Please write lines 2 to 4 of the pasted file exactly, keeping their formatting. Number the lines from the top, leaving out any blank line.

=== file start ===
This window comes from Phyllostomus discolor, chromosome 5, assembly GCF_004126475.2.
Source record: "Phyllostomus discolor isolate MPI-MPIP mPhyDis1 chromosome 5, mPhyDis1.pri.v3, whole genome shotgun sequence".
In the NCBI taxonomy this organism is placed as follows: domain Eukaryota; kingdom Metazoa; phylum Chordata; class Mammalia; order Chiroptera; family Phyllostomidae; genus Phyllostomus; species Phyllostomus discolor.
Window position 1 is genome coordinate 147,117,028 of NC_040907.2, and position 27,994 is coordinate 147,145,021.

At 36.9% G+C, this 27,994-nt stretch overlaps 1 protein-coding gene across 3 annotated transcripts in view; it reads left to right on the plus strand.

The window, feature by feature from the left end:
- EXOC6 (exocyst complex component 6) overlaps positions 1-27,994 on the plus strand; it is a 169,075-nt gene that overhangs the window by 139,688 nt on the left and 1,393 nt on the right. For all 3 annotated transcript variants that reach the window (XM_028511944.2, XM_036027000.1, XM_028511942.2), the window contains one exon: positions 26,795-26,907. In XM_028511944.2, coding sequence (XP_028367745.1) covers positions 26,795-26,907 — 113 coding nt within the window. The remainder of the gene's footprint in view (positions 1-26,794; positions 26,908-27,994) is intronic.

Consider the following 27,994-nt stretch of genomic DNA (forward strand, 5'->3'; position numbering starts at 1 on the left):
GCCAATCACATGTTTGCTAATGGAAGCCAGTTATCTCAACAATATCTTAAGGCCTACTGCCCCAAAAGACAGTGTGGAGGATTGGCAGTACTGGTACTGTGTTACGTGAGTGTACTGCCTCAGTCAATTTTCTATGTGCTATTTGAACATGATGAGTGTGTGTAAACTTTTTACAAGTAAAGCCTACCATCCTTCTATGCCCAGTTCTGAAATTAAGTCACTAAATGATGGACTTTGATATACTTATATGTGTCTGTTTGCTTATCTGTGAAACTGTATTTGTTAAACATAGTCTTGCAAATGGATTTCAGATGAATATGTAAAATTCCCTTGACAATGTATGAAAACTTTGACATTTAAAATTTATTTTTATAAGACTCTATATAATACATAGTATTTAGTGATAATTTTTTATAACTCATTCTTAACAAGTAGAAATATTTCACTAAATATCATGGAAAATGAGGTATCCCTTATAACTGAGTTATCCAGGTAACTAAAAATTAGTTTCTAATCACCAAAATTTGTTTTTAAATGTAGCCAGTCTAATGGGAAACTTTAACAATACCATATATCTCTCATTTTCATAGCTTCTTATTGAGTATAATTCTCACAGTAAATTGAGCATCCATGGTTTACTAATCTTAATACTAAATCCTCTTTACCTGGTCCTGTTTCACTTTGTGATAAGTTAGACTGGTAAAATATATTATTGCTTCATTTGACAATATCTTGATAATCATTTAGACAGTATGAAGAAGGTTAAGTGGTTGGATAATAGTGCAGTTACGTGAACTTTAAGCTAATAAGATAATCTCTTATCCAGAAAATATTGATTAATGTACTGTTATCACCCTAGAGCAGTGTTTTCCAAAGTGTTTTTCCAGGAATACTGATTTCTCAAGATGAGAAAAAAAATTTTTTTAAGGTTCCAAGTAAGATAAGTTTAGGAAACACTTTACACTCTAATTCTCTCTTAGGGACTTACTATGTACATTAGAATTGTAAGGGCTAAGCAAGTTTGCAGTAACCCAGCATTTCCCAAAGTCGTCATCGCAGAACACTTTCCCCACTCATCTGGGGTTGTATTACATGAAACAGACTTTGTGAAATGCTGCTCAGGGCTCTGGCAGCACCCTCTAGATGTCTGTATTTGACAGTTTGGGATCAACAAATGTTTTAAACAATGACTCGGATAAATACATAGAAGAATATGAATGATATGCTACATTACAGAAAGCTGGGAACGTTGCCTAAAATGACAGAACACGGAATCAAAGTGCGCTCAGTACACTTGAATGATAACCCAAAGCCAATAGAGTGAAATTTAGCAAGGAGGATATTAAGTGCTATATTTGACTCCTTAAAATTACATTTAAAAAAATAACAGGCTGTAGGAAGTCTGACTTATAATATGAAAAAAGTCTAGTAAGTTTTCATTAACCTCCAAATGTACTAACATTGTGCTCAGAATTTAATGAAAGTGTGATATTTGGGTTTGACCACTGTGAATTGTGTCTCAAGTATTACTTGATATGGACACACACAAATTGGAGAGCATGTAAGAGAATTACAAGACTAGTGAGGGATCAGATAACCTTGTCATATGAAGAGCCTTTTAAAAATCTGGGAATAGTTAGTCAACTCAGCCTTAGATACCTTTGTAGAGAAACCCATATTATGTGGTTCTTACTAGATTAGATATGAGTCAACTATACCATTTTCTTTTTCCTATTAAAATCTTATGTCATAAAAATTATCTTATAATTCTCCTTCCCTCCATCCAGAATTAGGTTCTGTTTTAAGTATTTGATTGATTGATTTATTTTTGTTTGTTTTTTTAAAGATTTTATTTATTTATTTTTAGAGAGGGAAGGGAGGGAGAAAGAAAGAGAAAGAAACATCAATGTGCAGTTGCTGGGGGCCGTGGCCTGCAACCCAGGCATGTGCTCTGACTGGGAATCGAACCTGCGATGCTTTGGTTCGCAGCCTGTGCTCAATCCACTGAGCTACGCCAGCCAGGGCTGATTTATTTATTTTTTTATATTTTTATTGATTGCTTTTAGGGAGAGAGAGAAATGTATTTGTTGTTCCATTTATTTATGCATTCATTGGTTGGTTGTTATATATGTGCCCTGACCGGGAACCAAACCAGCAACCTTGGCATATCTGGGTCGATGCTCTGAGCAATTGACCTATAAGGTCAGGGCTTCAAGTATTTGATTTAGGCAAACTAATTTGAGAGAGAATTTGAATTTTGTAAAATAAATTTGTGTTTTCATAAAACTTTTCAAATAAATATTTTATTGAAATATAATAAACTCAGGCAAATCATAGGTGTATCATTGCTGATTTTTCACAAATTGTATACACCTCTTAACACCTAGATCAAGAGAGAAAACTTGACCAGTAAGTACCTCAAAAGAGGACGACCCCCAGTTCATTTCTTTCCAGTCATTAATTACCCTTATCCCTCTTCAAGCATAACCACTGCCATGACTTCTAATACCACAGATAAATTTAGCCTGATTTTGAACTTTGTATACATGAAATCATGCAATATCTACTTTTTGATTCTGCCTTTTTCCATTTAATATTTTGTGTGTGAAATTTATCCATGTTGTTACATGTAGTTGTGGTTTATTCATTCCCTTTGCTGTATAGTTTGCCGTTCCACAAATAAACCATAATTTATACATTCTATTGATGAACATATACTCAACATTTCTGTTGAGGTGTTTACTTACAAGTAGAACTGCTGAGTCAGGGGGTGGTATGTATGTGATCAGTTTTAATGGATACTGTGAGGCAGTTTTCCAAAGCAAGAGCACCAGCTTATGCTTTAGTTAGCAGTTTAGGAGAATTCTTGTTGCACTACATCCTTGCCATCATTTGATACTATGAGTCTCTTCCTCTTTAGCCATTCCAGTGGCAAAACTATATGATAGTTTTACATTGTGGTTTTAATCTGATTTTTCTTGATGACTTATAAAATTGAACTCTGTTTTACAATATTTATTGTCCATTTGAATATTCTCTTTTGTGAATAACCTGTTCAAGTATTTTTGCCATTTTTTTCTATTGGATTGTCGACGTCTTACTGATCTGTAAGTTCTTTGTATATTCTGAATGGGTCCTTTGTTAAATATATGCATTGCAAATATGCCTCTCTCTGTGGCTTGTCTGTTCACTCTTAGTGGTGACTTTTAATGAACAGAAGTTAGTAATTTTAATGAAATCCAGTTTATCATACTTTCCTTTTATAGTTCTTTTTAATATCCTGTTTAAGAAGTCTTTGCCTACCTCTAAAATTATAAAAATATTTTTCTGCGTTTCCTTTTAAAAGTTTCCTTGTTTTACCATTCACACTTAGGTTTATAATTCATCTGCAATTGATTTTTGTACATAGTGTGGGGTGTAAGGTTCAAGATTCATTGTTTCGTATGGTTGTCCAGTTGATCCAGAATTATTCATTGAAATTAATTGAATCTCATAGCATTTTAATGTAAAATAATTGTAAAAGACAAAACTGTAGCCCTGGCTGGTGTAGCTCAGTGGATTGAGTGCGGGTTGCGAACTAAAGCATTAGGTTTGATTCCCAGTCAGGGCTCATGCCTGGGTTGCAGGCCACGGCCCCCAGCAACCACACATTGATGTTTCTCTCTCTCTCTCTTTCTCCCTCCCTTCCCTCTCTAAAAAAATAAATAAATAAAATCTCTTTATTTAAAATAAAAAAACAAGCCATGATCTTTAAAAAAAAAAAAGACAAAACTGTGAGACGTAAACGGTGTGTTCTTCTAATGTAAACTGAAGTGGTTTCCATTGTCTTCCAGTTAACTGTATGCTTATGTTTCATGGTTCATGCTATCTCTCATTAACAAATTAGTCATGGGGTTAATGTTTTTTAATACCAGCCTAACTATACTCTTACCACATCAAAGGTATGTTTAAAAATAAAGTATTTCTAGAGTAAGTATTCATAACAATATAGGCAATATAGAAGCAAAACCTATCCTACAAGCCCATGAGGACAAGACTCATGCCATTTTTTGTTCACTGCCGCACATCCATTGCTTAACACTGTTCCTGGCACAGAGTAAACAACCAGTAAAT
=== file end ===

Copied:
Source record: "Phyllostomus discolor isolate MPI-MPIP mPhyDis1 chromosome 5, mPhyDis1.pri.v3, whole genome shotgun sequence".
In the NCBI taxonomy this organism is placed as follows: domain Eukaryota; kingdom Metazoa; phylum Chordata; class Mammalia; order Chiroptera; family Phyllostomidae; genus Phyllostomus; species Phyllostomus discolor.
Window position 1 is genome coordinate 147,117,028 of NC_040907.2, and position 27,994 is coordinate 147,145,021.